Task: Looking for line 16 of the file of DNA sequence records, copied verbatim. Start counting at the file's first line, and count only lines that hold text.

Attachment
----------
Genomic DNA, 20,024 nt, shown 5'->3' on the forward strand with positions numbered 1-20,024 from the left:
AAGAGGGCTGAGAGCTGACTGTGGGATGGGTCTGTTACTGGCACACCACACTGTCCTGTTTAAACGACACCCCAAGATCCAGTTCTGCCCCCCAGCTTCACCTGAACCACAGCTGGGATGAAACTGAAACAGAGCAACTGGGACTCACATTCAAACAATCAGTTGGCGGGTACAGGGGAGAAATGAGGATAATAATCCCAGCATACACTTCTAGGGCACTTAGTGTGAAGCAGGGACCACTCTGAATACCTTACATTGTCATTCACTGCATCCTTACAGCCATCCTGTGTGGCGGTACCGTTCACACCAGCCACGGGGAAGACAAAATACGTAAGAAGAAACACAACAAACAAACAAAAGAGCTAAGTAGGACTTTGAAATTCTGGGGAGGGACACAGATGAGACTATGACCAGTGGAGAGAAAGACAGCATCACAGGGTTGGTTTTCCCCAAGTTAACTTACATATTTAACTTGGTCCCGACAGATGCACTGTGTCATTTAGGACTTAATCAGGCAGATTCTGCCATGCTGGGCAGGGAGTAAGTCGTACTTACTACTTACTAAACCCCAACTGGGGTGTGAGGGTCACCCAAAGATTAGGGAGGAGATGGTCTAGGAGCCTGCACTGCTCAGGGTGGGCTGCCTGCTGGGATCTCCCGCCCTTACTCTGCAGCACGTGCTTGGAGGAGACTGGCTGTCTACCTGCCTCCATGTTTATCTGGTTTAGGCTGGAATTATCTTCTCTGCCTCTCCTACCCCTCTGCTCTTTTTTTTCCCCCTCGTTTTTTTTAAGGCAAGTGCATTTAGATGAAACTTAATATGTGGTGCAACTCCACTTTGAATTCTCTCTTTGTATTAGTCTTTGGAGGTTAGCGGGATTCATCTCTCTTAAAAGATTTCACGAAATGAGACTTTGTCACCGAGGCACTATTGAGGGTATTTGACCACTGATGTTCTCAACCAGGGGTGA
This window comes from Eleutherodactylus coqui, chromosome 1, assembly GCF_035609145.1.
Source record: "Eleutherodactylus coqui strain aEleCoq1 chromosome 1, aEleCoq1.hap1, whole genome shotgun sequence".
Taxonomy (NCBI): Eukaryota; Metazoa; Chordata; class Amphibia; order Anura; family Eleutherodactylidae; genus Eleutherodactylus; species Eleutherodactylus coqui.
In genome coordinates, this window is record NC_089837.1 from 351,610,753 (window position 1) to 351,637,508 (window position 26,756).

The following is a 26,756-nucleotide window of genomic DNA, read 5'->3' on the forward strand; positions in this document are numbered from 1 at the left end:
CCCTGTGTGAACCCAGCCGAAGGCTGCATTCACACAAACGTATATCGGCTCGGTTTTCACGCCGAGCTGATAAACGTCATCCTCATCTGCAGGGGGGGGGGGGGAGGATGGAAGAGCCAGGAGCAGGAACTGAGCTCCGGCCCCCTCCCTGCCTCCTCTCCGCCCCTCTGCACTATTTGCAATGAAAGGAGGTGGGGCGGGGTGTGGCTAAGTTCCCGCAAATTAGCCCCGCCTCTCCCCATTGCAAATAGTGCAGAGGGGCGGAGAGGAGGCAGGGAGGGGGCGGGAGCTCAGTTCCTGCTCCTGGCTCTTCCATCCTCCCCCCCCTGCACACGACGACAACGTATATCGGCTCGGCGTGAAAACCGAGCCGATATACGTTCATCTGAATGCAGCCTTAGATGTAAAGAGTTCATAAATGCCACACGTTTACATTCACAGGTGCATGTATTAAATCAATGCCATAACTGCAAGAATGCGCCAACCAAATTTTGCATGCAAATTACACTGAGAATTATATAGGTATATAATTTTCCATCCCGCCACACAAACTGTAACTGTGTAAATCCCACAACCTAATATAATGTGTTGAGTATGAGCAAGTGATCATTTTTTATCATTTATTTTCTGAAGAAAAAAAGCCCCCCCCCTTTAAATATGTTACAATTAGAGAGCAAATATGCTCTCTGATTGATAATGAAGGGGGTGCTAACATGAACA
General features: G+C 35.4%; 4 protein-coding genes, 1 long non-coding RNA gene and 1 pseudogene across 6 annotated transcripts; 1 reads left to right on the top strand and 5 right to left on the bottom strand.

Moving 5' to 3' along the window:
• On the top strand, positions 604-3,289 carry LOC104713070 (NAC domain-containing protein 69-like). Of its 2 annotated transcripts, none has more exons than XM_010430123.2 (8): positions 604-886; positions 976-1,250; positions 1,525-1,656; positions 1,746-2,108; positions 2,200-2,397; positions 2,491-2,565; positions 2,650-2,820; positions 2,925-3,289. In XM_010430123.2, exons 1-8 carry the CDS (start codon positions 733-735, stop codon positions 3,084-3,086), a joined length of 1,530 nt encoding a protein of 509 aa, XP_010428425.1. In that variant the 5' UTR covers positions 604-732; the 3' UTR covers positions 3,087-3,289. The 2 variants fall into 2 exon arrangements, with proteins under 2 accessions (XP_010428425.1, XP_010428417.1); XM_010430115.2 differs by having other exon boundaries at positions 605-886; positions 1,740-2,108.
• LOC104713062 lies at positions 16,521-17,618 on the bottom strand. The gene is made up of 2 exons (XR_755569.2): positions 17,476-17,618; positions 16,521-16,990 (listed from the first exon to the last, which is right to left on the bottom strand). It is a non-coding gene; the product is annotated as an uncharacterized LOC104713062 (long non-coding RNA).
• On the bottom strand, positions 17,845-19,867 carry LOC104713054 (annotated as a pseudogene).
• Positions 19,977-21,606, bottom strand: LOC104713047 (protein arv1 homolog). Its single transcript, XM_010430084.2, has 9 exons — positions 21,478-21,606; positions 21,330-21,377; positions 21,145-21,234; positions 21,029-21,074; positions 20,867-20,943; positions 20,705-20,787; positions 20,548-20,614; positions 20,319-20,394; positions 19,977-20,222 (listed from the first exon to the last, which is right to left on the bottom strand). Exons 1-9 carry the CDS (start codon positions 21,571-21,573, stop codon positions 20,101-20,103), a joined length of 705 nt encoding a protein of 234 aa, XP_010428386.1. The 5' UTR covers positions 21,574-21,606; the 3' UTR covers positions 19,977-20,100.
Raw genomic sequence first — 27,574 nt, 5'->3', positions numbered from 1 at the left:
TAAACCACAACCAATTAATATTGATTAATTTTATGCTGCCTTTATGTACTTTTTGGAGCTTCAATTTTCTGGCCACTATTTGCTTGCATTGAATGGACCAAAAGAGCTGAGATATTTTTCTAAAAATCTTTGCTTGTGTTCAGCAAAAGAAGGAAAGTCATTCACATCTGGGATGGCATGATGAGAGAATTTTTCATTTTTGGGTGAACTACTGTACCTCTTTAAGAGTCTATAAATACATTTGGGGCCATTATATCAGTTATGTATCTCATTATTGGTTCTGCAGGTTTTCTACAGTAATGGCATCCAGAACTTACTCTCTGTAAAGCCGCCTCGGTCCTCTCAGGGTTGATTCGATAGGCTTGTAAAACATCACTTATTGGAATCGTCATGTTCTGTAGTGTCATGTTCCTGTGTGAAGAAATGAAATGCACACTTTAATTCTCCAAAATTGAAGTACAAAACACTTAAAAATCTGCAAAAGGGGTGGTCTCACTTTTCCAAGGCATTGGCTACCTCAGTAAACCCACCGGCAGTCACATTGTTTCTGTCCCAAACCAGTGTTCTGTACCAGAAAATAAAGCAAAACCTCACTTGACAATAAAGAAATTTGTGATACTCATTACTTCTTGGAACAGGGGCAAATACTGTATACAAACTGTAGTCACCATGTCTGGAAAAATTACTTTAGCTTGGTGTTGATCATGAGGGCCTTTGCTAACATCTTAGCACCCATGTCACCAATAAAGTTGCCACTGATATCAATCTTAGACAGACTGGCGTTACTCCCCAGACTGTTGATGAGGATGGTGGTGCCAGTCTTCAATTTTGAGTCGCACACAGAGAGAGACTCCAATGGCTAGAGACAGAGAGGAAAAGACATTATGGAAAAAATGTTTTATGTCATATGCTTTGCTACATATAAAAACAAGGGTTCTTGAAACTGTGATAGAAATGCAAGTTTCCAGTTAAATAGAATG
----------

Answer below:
TAAACCACAACCAATTAATATTGATTAATTTTATGCTGCCTTTATGTACTTTTTGGAGCTTCAATTTTCTGGCCACTATTTGCTTGCATTGAATGGACCAAAAGAGCTGAGATATTTTTCTAAAAATCTTTGCTTGTGTTCAGCAAAAGAAGGAAAGTCATTCACATCTGGGATGGCATGATGAGAGAATTTTTCATTTTTGGGTGAACTACTGTACCTCTTTAAGAGTCTATAAATACATTTGGGGCCATTATATCAGTTATGTATCTCATTATTGGTTCTGCAGGTTTTCTACAGTAATGGCATCCAGAACTTACTCTCTGTAAAGCCGCCTCGGTCCTCTCAGGGTTGATTCGATAGGCTTGTAAAACATCACTTATTGGAATCGTCATGTTCTGTAGTGTCATGTTCCTGTGTGAAGAAATGAAATGCACACTTTAATTCTCCAAAATTGAAGTACAAAACACTTAAAAATCTGCAAAAGGGGTGGTCTCACTTTTCCAAGGCATTGGCTACCTCAGTAAACCCACCGGCAGTCACATTGTTTCTGTCCCAAACCAGTGTTCTGTACCAGAAAATAAAGCAAAACCTCACTTGACAATAAAGAAATTTGTGATACTCATTACTTCTTGGAACAGGGGCAAATACTGTATACAAACTGTAGTCACCATGTCTGGAAAAATTACTTTAGCTTGGTGTTGATCATGAGGGCCTTTGCTAACATCTTAGCACCCATGTCACCAATAAAGTTGCCACTGATATCAATCTTAGACAGACTGGCGTTACTCCCCAGACTGTTGATGAGGATGGTGGTGCCAGTCTTCAATTTTGAGTCGCACACAGAGAGAGACTCCAATGGCTAGAGACAGAGAGGAAAAGACATTATGGAAAAAATGTTTTATGTCATATGCTTTGCTACATATAAAAACAAGGGTTCTTGAAACTGTGATAGAAATGCAAGTTTCCAGTTAAATAGAATG